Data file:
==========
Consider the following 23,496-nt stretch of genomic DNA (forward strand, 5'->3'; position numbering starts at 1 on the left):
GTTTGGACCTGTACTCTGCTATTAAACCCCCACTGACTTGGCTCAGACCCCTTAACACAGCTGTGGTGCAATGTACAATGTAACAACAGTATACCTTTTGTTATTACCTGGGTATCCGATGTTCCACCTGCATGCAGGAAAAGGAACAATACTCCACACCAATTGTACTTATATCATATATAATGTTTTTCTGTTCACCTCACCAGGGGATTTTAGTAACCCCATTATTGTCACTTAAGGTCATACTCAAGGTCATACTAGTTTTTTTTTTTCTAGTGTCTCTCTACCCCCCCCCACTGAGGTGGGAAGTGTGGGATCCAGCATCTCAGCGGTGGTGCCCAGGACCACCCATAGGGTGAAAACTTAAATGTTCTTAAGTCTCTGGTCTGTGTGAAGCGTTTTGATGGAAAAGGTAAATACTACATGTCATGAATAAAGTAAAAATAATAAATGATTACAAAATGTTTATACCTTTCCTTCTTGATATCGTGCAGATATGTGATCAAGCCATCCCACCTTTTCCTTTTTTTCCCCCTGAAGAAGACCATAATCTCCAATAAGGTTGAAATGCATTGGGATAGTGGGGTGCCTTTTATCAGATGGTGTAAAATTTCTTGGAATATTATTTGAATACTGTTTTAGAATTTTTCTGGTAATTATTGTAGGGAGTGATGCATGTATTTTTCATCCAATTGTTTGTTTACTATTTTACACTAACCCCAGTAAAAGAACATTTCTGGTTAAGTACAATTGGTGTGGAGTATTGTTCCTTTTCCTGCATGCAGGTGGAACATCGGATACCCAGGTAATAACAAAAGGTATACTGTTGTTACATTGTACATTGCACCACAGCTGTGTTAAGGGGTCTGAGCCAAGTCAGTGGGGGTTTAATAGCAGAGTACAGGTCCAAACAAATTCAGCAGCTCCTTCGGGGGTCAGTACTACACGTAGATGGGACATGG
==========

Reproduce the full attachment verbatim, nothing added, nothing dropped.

Consider the following 23,496-nt stretch of genomic DNA (forward strand, 5'->3'; position numbering starts at 1 on the left):
GTTTGGACCTGTACTCTGCTATTAAACCCCCACTGACTTGGCTCAGACCCCTTAACACAGCTGTGGTGCAATGTACAATGTAACAACAGTATACCTTTTGTTATTACCTGGGTATCCGATGTTCCACCTGCATGCAGGAAAAGGAACAATACTCCACACCAATTGTACTTATATCATATATAATGTTTTTCTGTTCACCTCACCAGGGGATTTTAGTAACCCCATTATTGTCACTTAAGGTCATACTCAAGGTCATACTAGTTTTTTTTTTTCTAGTGTCTCTCTACCCCCCCCCACTGAGGTGGGAAGTGTGGGATCCAGCATCTCAGCGGTGGTGCCCAGGACCACCCATAGGGTGAAAACTTAAATGTTCTTAAGTCTCTGGTCTGTGTGAAGCGTTTTGATGGAAAAGGTAAATACTACATGTCATGAATAAAGTAAAAATAATAAATGATTACAAAATGTTTATACCTTTCCTTCTTGATATCGTGCAGATATGTGATCAAGCCATCCCACCTTTTCCTTTTTTTCCCCCTGAAGAAGACCATAATCTCCAATAAGGTTGAAATGCATTGGGATAGTGGGGTGCCTTTTATCAGATGGTGTAAAATTTCTTGGAATATTATTTGAATACTGTTTTAGAATTTTTCTGGTAATTATTGTAGGGAGTGATGCATGTATTTTTCATCCAATTGTTTGTTTACTATTTTACACTAACCCCAGTAAAAGAACATTTCTGGTTAAGTACAATTGGTGTGGAGTATTGTTCCTTTTCCTGCATGCAGGTGGAACATCGGATACCCAGGTAATAACAAAAGGTATACTGTTGTTACATTGTACATTGCACCACAGCTGTGTTAAGGGGTCTGAGCCAAGTCAGTGGGGGTTTAATAGCAGAGTACAGGTCCAAACAAATTCAGCAGCTCCTTCGGGGGTCAGTACTACACGTAGATGGGACATGG